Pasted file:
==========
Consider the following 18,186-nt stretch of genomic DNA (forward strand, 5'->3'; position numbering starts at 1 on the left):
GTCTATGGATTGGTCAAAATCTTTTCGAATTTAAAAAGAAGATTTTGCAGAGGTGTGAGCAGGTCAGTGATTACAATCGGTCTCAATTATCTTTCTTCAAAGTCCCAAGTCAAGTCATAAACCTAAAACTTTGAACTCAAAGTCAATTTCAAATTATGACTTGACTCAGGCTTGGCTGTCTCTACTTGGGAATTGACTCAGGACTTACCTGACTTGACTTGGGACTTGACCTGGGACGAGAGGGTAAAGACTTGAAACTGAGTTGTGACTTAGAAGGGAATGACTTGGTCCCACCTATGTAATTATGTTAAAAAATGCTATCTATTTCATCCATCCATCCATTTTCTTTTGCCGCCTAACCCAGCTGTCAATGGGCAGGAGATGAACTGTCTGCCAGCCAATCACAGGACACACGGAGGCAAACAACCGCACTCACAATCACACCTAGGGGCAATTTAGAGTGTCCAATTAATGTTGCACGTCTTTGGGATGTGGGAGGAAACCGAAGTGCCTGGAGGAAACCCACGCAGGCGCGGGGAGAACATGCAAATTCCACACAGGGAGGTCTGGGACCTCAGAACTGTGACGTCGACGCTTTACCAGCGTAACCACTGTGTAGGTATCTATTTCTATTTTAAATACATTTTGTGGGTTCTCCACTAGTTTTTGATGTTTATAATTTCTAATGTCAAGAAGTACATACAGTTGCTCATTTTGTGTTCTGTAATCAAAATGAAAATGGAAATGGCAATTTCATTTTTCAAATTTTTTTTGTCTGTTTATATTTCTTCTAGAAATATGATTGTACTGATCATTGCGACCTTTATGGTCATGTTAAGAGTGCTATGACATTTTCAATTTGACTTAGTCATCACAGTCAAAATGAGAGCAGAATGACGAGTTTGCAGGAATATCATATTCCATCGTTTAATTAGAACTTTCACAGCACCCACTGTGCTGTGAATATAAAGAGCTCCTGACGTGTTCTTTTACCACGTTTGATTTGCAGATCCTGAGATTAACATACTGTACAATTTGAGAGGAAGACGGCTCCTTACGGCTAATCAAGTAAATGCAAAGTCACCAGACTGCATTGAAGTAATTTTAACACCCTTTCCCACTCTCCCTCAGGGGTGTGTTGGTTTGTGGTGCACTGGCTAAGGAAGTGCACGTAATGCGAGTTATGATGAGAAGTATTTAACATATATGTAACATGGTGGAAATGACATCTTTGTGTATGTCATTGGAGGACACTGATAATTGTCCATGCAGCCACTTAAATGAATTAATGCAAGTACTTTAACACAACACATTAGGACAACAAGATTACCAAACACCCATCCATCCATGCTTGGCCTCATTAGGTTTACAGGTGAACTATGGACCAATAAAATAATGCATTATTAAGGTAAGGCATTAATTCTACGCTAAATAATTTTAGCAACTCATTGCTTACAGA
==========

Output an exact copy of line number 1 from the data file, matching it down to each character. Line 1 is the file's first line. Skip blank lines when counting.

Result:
Consider the following 18,186-nt stretch of genomic DNA (forward strand, 5'->3'; position numbering starts at 1 on the left):